One morning, the midwife interrupted rounds to ask for help with a breech baby. They had tried on their own, but once the body was delivered, the head became stuck. We sprinted across the outdoor campus to the OB ward, delivered the baby and attempted resuscitation. We were unsuccessful. Maybe with more resources, I told myself as we returned to rounds. Maybe next time.
Soon we were interrupted again. A 4-year-old girl arrived with a fever of 105 and intractable seizures. Her parents had overdosed her anti-malarial medications to try to cure her faster. I ran into the room and started the resuscitation with only one nurse. The patient’s glucose levels were undetectable, so we scrambled to mix dextrose and draw up Ativan. We were out of Tylenol, so we attempted to cool her with water and cloths—there is no ice in the 110-degree jungle. The Ativan didn’t work, and the parasites and the medication ate up the sugar as fast as we gave it. I knew we had phenobarbital somewhere, but in the heat of the moment we couldn’t find it. After twelve hours, I was too exhausted to continue the resuscitation. The little girl passed away. I found the phenobarbital in the storage closet a couple of days later.
This was not an abnormal day in the Congo and there was no time to stop. Another child came in with shortness of breath. With our bedside ultrasound, we found that his pneumonia had turned into a pleural empyema, so we placed a chest tube. Our HIV patient was decompensating, and we were concerned he had toxoplasmosis of the brain. With limited resources, we struggled to do our best for each patient.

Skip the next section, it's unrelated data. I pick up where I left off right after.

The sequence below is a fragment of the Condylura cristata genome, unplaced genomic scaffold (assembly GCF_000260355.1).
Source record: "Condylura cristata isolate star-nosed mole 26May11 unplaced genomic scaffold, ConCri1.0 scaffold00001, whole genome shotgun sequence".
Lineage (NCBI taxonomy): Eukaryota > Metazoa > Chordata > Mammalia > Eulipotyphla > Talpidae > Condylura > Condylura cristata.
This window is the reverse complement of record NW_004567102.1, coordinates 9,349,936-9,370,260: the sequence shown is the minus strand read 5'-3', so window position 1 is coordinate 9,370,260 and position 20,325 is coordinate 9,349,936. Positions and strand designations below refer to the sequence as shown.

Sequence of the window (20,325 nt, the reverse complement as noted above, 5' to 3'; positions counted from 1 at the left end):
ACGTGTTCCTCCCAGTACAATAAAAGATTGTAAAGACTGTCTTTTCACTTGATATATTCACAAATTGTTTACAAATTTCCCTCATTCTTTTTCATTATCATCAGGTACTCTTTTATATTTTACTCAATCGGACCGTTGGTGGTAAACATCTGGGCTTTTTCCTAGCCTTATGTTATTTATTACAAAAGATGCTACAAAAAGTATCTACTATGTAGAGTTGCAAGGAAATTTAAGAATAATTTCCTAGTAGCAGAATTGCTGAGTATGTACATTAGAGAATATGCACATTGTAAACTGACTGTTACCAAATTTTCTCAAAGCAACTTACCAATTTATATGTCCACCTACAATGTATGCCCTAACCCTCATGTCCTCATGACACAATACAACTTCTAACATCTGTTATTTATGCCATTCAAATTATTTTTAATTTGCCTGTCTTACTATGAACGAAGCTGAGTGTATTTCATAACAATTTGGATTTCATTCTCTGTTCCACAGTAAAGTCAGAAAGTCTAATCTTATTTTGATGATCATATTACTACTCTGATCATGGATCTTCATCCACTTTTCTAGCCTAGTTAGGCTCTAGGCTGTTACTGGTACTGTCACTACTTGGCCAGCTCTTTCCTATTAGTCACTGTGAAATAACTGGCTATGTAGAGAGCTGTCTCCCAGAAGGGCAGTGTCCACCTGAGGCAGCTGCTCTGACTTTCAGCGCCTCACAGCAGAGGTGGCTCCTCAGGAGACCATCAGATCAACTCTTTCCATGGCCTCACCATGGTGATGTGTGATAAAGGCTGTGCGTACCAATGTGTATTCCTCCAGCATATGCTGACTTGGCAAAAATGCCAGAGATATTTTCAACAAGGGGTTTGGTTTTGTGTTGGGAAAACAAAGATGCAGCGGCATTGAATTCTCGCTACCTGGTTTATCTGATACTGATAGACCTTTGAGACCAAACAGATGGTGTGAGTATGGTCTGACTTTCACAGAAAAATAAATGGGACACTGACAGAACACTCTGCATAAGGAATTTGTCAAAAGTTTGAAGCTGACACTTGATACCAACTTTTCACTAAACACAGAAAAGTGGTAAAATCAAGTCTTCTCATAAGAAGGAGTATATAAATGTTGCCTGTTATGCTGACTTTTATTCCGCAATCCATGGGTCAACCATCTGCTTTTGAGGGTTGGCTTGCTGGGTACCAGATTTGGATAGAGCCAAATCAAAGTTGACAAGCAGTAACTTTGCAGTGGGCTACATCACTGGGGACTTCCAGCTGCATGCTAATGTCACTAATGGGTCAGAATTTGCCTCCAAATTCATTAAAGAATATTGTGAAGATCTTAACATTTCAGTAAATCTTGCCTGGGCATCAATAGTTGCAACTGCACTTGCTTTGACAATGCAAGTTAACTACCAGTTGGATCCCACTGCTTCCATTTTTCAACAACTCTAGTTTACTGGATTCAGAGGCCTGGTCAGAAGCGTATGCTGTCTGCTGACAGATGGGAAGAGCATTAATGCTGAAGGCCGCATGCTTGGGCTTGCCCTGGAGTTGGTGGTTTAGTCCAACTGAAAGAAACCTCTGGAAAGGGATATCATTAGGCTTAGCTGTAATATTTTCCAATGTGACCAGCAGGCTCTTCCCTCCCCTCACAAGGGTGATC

Prior to medical school I earned my master’s in public health with a focus in community nutrition. The more I learned about medicine, the more I wanted to tie in public health practices. Experiences abroad quickly opened my eyes to the need for sustainability. I wanted to answer the plea of the Haitian doctors, but I wanted my efforts to be long-lasting, reproducible, and self-sustaining. I couldn’t do it alone. The change needed to be bigger than me. In my final year of medical school, with incredible support from close friends and family, Make A Change International was born. We hoped to bridge some of the gaps between what other groups were already doing around the world and provide solutions to the lack of sustainability in global health. Mother Teresa said, “I alone cannot change the world, but I can cast a stone across the waters to create many ripples.” We wanted to create ripples.